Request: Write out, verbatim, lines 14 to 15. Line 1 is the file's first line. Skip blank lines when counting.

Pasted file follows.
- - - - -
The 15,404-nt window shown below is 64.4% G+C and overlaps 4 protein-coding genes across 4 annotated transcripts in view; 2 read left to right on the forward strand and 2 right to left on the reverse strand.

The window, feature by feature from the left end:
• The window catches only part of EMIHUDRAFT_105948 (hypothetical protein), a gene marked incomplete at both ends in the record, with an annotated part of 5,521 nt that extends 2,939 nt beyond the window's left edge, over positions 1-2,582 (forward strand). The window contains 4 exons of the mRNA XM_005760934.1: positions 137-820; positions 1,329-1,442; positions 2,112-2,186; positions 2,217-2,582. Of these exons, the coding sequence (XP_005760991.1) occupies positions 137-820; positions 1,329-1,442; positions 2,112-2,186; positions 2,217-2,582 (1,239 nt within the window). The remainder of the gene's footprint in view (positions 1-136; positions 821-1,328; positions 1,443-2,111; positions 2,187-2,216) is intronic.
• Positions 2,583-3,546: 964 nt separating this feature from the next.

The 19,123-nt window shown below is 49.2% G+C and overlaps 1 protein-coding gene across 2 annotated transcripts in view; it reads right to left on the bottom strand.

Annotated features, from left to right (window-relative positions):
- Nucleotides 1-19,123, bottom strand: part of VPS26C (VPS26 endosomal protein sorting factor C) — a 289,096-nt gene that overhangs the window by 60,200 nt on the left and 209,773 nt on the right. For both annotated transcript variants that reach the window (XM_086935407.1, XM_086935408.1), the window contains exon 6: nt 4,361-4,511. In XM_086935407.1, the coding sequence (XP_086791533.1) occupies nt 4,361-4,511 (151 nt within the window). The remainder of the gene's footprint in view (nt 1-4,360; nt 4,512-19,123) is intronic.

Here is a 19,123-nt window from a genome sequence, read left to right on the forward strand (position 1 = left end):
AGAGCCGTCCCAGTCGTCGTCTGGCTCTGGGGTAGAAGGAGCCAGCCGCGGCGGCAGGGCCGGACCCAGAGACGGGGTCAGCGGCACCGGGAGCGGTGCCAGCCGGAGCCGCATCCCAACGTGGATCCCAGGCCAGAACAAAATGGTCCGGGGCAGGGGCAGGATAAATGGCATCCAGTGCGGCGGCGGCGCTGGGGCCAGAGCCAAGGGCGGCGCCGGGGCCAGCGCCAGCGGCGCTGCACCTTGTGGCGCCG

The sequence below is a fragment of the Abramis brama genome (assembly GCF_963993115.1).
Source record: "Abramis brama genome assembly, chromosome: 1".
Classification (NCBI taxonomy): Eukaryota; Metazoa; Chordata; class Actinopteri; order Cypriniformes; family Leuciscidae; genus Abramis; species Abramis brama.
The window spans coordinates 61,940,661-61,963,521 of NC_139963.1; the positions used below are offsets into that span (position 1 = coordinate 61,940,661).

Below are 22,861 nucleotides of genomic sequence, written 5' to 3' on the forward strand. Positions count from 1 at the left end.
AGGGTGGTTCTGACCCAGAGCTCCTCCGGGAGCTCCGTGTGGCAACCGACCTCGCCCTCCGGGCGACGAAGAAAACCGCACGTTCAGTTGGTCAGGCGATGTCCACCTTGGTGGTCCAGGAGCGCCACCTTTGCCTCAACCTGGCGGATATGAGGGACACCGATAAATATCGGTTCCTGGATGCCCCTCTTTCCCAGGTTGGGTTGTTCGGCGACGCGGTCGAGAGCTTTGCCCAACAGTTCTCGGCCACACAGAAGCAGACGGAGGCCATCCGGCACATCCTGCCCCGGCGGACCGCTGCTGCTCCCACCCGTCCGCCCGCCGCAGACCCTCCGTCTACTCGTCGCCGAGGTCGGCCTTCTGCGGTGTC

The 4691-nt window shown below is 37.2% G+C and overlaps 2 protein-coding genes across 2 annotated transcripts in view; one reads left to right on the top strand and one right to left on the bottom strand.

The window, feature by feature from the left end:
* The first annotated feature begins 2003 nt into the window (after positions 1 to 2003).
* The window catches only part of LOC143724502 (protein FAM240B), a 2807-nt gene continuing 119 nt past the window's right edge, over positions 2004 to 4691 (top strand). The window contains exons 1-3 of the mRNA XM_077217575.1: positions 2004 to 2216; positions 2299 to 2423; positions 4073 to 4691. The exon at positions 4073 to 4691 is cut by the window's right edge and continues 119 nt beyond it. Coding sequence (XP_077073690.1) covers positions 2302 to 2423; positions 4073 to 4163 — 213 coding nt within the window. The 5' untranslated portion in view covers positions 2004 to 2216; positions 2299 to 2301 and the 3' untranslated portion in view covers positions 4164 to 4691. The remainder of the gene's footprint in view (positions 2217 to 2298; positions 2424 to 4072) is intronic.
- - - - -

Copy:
Below are 22,861 nucleotides of genomic sequence, written 5' to 3' on the forward strand. Positions count from 1 at the left end.
AGGGTGGTTCTGACCCAGAGCTCCTCCGGGAGCTCCGTGTGGCAACCGACCTCGCCCTCCGGGCGACGAAGAAAACCGCACGTTCAGTTGGTCAGGCGATGTCCACCTTGGTGGTCCAGGAGCGCCACCTTTGCCTCAACCTGGCGGATATGAGGGACACCGATAAATATCGGTTCCTGGATGCCCCTCTTTCCCAGGTTGGGTTGTTCGGCGACGCGGTCGAGAGCTTTGCCCAACAGTTCTCGGCCACACAGAAGCAGACGGAGGCCATCCGGCACATCCTGCCCCGGCGGACCGCTGCTGCTCCCACCCGTCCGCCCGCCGCAGACCCTCCGTCTACTCGTCGCCGAGGTCGGCCTTCTGCGGTGTC